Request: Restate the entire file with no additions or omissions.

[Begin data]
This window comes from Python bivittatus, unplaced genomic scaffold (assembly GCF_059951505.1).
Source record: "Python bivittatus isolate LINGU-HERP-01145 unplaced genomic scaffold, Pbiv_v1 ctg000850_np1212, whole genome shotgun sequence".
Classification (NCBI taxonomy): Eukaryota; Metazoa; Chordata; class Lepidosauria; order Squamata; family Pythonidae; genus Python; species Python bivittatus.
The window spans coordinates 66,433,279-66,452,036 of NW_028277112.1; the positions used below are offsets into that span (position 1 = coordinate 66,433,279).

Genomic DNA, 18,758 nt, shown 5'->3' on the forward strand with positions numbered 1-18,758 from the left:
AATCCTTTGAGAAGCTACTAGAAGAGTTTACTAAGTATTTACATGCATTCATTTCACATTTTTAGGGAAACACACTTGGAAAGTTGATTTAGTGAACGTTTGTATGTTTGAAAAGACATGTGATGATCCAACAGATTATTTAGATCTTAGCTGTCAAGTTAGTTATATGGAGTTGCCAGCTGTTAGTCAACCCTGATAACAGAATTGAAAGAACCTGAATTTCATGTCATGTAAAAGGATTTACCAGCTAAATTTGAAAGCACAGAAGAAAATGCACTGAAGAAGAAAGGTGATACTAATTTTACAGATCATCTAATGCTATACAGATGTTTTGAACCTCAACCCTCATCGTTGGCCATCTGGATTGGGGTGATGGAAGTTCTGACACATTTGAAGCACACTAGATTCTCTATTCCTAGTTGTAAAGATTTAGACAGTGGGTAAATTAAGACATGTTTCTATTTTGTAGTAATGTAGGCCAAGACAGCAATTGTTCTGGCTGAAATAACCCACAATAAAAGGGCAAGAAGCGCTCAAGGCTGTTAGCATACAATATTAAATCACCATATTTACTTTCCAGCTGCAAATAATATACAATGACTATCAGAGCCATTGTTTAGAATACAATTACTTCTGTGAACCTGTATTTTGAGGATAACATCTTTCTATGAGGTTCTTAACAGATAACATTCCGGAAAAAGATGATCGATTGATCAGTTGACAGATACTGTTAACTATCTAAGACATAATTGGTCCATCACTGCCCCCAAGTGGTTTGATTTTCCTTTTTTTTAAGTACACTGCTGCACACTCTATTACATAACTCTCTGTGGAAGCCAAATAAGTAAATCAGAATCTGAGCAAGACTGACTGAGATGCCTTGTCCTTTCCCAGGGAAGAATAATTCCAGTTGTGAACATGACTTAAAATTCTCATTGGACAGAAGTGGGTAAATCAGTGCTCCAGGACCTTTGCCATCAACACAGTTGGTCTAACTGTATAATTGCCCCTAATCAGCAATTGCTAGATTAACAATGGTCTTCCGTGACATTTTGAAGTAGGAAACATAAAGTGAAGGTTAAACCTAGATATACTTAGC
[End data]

This window comes from Python bivittatus, unplaced genomic scaffold (assembly GCF_059951505.1).
Source record: "Python bivittatus isolate LINGU-HERP-01145 unplaced genomic scaffold, Pbiv_v1 ctg000850_np1212, whole genome shotgun sequence".
Classification (NCBI taxonomy): Eukaryota; Metazoa; Chordata; class Lepidosauria; order Squamata; family Pythonidae; genus Python; species Python bivittatus.
The window spans coordinates 66,433,279-66,452,036 of NW_028277112.1; the positions used below are offsets into that span (position 1 = coordinate 66,433,279).

Genomic DNA, 18,758 nt, shown 5'->3' on the forward strand with positions numbered 1-18,758 from the left:
AATCCTTTGAGAAGCTACTAGAAGAGTTTACTAAGTATTTACATGCATTCATTTCACATTTTTAGGGAAACACACTTGGAAAGTTGATTTAGTGAACGTTTGTATGTTTGAAAAGACATGTGATGATCCAACAGATTATTTAGATCTTAGCTGTCAAGTTAGTTATATGGAGTTGCCAGCTGTTAGTCAACCCTGATAACAGAATTGAAAGAACCTGAATTTCATGTCATGTAAAAGGATTTACCAGCTAAATTTGAAAGCACAGAAGAAAATGCACTGAAGAAGAAAGGTGATACTAATTTTACAGATCATCTAATGCTATACAGATGTTTTGAACCTCAACCCTCATCGTTGGCCATCTGGATTGGGGTGATGGAAGTTCTGACACATTTGAAGCACACTAGATTCTCTATTCCTAGTTGTAAAGATTTAGACAGTGGGTAAATTAAGACATGTTTCTATTTTGTAGTAATGTAGGCCAAGACAGCAATTGTTCTGGCTGAAATAACCCACAATAAAAGGGCAAGAAGCGCTCAAGGCTGTTAGCATACAATATTAAATCACCATATTTACTTTCCAGCTGCAAATAATATACAATGACTATCAGAGCCATTGTTTAGAATACAATTACTTCTGTGAACCTGTATTTTGAGGATAACATCTTTCTATGAGGTTCTTAACAGATAACATTCCGGAAAAAGATGATCGATTGATCAGTTGACAGATACTGTTAACTATCTAAGACATAATTGGTCCATCACTGCCCCCAAGTGGTTTGATTTTCCTTTTTTTTAAGTACACTGCTGCACACTCTATTACATAACTCTCTGTGGAAGCCAAATAAGTAAATCAGAATCTGAGCAAGACTGACTGAGATGCCTTGTCCTTTCCCAGGGAAGAATAATTCCAGTTGTGAACATGACTTAAAATTCTCATTGGACAGAAGTGGGTAAATCAGTGCTCCAGGACCTTTGCCATCAACACAGTTGGTCTAACTGTATAATTGCCCCTAATCAGCAATTGCTAGATTAACAATGGTCTTCCGTGACATTTTGAAGTAGGAAACATAAAGTGAAGGTTAAACCTAGATATACTTAGC